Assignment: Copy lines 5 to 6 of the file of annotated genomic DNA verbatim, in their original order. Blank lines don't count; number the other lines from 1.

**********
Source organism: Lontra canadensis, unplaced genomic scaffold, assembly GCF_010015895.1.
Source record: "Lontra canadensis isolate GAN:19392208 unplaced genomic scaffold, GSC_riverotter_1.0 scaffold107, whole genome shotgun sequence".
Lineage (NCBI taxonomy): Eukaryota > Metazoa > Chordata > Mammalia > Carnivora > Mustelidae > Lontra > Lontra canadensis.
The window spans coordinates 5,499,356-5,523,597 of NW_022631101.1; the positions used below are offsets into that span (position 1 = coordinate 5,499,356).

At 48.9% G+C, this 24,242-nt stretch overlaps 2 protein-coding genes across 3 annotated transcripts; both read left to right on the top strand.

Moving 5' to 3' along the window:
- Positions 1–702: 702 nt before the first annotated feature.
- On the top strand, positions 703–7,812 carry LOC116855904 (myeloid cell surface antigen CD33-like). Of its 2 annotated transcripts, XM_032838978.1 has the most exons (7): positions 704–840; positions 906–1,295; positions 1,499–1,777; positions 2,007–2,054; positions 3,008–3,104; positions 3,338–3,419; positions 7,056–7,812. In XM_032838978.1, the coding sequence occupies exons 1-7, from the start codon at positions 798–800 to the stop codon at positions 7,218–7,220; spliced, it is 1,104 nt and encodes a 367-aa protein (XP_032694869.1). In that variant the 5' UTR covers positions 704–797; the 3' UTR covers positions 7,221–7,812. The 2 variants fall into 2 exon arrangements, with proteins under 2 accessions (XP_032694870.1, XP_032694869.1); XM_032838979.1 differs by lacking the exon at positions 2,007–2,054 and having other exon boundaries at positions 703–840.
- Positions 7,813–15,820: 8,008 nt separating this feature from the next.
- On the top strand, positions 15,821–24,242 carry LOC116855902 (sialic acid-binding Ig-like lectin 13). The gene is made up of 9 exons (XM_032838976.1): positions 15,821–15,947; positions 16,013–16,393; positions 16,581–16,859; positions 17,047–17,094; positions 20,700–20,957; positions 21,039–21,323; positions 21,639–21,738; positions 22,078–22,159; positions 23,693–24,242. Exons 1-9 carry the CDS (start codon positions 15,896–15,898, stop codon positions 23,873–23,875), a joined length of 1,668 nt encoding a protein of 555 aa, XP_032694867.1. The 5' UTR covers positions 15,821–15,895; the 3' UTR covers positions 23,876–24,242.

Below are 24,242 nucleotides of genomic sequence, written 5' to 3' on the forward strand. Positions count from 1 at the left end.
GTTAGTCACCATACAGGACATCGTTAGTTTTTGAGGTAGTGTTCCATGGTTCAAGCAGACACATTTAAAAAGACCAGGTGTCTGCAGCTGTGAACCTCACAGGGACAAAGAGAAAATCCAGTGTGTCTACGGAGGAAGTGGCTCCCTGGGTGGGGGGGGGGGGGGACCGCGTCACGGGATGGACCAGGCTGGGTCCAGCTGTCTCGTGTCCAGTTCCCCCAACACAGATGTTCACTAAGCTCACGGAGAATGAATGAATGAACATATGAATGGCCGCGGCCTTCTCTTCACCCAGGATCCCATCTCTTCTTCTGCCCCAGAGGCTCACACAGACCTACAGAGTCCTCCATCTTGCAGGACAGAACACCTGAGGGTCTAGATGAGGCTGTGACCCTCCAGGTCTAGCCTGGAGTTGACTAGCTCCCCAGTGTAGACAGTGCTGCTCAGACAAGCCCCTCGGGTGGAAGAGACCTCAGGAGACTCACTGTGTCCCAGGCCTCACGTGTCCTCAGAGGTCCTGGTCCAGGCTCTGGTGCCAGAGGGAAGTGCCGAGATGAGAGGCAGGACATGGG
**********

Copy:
At 48.9% G+C, this 24,242-nt stretch overlaps 2 protein-coding genes across 3 annotated transcripts; both read left to right on the top strand.

Moving 5' to 3' along the window: